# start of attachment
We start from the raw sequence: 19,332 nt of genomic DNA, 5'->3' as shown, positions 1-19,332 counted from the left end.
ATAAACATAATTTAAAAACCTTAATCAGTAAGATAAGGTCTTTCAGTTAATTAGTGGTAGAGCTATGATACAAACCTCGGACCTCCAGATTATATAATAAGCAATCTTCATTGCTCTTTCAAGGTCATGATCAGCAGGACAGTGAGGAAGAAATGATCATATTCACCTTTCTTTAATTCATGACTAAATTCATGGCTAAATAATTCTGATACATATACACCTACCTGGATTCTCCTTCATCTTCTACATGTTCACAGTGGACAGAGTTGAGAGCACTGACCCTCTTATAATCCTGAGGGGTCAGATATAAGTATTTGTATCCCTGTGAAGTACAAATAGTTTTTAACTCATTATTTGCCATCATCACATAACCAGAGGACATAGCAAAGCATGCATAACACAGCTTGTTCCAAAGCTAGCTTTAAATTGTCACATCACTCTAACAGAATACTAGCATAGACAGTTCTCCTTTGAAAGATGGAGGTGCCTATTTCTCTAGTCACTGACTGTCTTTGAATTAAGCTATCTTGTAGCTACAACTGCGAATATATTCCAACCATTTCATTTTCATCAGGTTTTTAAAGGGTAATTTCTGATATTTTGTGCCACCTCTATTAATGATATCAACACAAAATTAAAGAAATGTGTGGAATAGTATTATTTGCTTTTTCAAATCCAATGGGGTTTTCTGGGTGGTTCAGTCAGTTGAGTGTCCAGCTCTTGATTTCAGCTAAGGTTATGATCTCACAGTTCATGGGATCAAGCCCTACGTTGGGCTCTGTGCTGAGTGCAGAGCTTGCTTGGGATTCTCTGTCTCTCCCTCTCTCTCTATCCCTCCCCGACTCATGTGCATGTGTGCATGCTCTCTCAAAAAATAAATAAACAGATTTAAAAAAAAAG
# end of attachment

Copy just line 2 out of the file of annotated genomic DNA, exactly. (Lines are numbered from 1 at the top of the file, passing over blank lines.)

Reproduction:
ATAAACATAATTTAAAAACCTTAATCAGTAAGATAAGGTCTTTCAGTTAATTAGTGGTAGAGCTATGATACAAACCTCGGACCTCCAGATTATATAATAAGCAATCTTCATTGCTCTTTCAAGGTCATGATCAGCAGGACAGTGAGGAAGAAATGATCATATTCACCTTTCTTTAATTCATGACTAAATTCATGGCTAAATAATTCTGATACATATACACCTACCTGGATTCTCCTTCATCTTCTACATGTTCACAGTGGACAGAGTTGAGAGCACTGACCCTCTTATAATCCTGAGGGGTCAGATATAAGTATTTGTATCCCTGTGAAGTACAAATAGTTTTTAACTCATTATTTGCCATCATCACATAACCAGAGGACATAGCAAAGCATGCATAACACAGCTTGTTCCAAAGCTAGCTTTAAATTGTCACATCACTCTAACAGAATACTAGCATAGACAGTTCTCCTTTGAAAGATGGAGGTGCCTATTTCTCTAGTCACTGACTGTCTTTGAATTAAGCTATCTTGTAGCTACAACTGCGAATATATTCCAACCATTTCATTTTCATCAGGTTTTTAAAGGGTAATTTCTGATATTTTGTGCCACCTCTATTAATGATATCAACACAAAATTAAAGAAATGTGTGGAATAGTATTATTTGCTTTTTCAAATCCAATGGGGTTTTCTGGGTGGTTCAGTCAGTTGAGTGTCCAGCTCTTGATTTCAGCTAAGGTTATGATCTCACAGTTCATGGGATCAAGCCCTACGTTGGGCTCTGTGCTGAGTGCAGAGCTTGCTTGGGATTCTCTGTCTCTCCCTCTCTCTCTATCCCTCCCCGACTCATGTGCATGTGTGCATGCTCTCTCAAAAAATAAATAAACAGATTTAAAAAAAAAG